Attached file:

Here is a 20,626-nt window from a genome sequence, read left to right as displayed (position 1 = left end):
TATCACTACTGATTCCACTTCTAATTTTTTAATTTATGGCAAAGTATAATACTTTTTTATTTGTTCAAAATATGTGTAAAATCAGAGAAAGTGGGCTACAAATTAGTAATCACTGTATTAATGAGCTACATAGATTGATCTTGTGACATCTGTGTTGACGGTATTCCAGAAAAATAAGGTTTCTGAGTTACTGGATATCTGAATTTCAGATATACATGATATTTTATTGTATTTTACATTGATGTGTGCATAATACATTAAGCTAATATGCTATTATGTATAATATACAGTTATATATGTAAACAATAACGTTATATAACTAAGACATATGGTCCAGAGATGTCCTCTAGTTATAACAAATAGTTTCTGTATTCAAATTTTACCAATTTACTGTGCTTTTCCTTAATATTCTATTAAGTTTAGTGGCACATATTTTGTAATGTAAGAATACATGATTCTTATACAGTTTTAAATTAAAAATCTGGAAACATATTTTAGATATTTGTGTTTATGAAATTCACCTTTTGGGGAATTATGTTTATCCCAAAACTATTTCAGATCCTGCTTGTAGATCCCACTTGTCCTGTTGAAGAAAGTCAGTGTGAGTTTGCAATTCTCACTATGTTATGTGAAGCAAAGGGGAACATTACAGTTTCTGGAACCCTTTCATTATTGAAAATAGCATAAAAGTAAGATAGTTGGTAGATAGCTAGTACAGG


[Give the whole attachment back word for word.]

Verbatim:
Here is a 20,626-nt window from a genome sequence, read left to right as displayed (position 1 = left end):
TATCACTACTGATTCCACTTCTAATTTTTTAATTTATGGCAAAGTATAATACTTTTTTATTTGTTCAAAATATGTGTAAAATCAGAGAAAGTGGGCTACAAATTAGTAATCACTGTATTAATGAGCTACATAGATTGATCTTGTGACATCTGTGTTGACGGTATTCCAGAAAAATAAGGTTTCTGAGTTACTGGATATCTGAATTTCAGATATACATGATATTTTATTGTATTTTACATTGATGTGTGCATAATACATTAAGCTAATATGCTATTATGTATAATATACAGTTATATATGTAAACAATAACGTTATATAACTAAGACATATGGTCCAGAGATGTCCTCTAGTTATAACAAATAGTTTCTGTATTCAAATTTTACCAATTTACTGTGCTTTTCCTTAATATTCTATTAAGTTTAGTGGCACATATTTTGTAATGTAAGAATACATGATTCTTATACAGTTTTAAATTAAAAATCTGGAAACATATTTTAGATATTTGTGTTTATGAAATTCACCTTTTGGGGAATTATGTTTATCCCAAAACTATTTCAGATCCTGCTTGTAGATCCCACTTGTCCTGTTGAAGAAAGTCAGTGTGAGTTTGCAATTCTCACTATGTTATGTGAAGCAAAGGGGAACATTACAGTTTCTGGAACCCTTTCATTATTGAAAATAGCATAAAAGTAAGATAGTTGGTAGATAGCTAGTACAGG